Swain County, North Carolina

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Swain County
County of Swain
Old Swain County Courthouse in Bryson City
Official seal of Swain County
Motto(s): 
"A natural gem set in the Great Smoky Mountains."
"Live here. Play here. Thrive here."
Map of North Carolina highlighting Swain County
Location within the U.S. state of North Carolina
Map of the United States highlighting North Carolina
North Carolina's location within the U.S.
Coordinates: 35°29′N 83°29′W / 35.49°N 83.49°W / 35.49; -83.49Coordinates: 35°29′N 83°29′W / 35.49°N 83.49°W / 35.49; -83.49
Country United States
State North Carolina
Founded1871
Named forDavid L. Swain
SeatBryson City
Largest communityCherokee
Area
 • Total541 sq mi (1,400 km2)
 • Land528 sq mi (1,370 km2)
 • Water13 sq mi (30 km2)  2.3%
Population
 • Estimate 
(2021)
14,136
 • Density26.8/sq mi (10.3/km2)
Time zoneUTC−5 (Eastern)
 • Summer (DST)UTC−4 (EDT)
Congressional district11th
Websitewww.swaincountync.gov

Swain County is a county located on the far western border of the U.S. state of North Carolina. As of the 2020 census, the population was 14,117.[1] Its county seat is Bryson City.[2]

Four rivers flow through the mountainous terrain of Swain County: the Nantahala, Oconaluftee, Tuckaseegee and the Little Tennessee. Their valleys were occupied for thousands of years by various societies of indigenous peoples, including the South Appalachian Mississippian culture era, and the historic Cherokee people. Today Native Americans, mostly members of the federally recognized Eastern Band of Cherokee Indians, comprise 29% of the population in Swain County.

History[edit]

This area was occupied for thousands of years by cultures of indigenous peoples, who successively settled in the valleys of the three rivers and their tributaries. During the Woodland and South Appalachian Mississippian culture period, the latter beginning about 1000 CE, the peoples built earthwork platform mounds as their central public architecture. The more influential villages were each organized around a single mound with smaller villages nearby. The earliest European explorers, including two Spanish expeditions of the mid-to-late 16th century, are believed to have encountered Mississippian chiefdoms in some parts of the interior of the Southeast.

The historic Cherokee people emerged as a culture, and they became the primary occupants of a large homeland taking in what is now known as western Virginia, western North and South Carolina, southeastern Tennessee, northeast Georgia and northern Alabama. Numerous Cherokee towns were located along the Tuckaseegee River in this area, including Kituwa above the confluence with the Little Tennessee River. It is considered the Cherokee 'mother town'. The Eastern Band of Cherokee Indians (EBCI) acquired the Kituwa mound and former town site in 1996, and preserve it as sacred ground.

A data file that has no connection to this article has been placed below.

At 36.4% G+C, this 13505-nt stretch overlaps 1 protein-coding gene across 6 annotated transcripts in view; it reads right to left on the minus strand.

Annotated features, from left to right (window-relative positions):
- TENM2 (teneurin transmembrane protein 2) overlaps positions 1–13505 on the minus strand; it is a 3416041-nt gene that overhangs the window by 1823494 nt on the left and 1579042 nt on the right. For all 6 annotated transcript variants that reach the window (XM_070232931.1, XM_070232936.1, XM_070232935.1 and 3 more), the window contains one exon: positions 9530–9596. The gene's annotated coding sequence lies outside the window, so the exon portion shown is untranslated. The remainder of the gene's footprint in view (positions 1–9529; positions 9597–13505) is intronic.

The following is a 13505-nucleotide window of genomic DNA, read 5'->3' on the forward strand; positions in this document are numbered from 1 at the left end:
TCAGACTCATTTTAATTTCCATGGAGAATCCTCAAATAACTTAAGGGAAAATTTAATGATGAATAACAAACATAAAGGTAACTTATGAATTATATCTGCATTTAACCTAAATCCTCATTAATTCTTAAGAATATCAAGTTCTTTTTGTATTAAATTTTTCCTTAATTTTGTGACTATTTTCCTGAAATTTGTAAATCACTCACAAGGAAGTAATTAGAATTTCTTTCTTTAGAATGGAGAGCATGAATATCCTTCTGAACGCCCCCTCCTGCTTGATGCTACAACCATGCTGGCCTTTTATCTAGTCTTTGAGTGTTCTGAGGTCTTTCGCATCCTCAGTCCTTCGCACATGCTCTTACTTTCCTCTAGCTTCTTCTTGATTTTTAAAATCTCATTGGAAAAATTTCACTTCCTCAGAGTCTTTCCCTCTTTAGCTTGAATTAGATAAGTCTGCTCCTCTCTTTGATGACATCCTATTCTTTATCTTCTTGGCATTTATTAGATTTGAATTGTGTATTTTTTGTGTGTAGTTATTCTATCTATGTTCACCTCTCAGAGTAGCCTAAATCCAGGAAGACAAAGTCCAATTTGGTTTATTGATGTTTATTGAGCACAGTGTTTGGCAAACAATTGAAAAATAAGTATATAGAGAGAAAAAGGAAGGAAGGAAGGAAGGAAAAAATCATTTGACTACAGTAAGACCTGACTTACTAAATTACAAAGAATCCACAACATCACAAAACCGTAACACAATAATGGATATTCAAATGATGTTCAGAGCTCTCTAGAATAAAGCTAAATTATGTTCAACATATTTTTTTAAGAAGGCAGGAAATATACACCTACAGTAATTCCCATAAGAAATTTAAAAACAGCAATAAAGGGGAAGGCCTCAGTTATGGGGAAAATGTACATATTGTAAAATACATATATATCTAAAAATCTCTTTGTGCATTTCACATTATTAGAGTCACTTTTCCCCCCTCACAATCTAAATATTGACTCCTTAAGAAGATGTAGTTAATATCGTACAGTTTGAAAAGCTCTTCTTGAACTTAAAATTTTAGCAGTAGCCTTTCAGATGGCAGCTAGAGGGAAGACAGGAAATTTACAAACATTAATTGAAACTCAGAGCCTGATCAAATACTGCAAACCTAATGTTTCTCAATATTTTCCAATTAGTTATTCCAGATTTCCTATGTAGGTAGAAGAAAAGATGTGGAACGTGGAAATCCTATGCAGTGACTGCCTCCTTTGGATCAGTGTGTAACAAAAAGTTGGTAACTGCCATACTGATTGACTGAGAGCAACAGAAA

After the American Revolutionary War, more European Americans moved into this territory, seeking new lands west of the Appalachian Mountains. They came into increasing conflict with the Cherokee and other tribes whose territory they encroached on. Under President Andrew Jackson, Congress passed the Indian Removal Act of 1830, to force the Five Civilized Tribes out of the Southeast. He used federal army forces to round up and accompany most of the Cherokee to Indian Territory west of the Mississippi River (the area was later admitted in 1907 as the state of Oklahoma).

Population growth was slow in the more isolated Swain County. It was not organized by European Americans until 1871 during the Reconstruction era, when it was formed from parts of Jackson and Macon counties. It was named for David L. Swain, governor of North Carolina from 1832 to 1835 during the time of Indian Removal, and president of the University of North Carolina from 1835 to 1868.

Present-day Bryson City, designated as the county seat, developed on both sides of the Tuckaseegee River, which passes and completely surrounds the Bryson City Island Park. After that, it enters Fontana Lake and flows into the Little Tennessee River.

In 1868 the federal government recognized the Eastern Band of Cherokee Indians, made up of people who had stayed at the time of removal and their descendants. In the 1870s, they purchased within what is now Swain County the land area that became known the "Qualla Boundary" land trust.[3][4] They are the only federally recognized tribe in North Carolina.

Geography[edit]

According to the U.S. Census Bureau, Swain county has a total area of 541 square miles (1,400 km2), of which 528 square miles (1,370 km2) is land and 13 square miles (34 km2) (2.3%) is water.[5]

The county is located in far Western North Carolina in the Great Smoky Mountains. It holds more of the Great Smoky Mountains National Park than any other county in North Carolina or Tennessee. The highest point in the county is Clingmans Dome, elevation 6,643 feet, located on the NC/TN border. Clingman's is the third-highest peak in North Carolina. A walkable observation tower is located on its summit. The highest mountain in North Carolina and in the United States east of the Mississippi River is Mt. Mitchell, 6,684 feet, located northeast of Asheville, North Carolina in Yancey County.[6]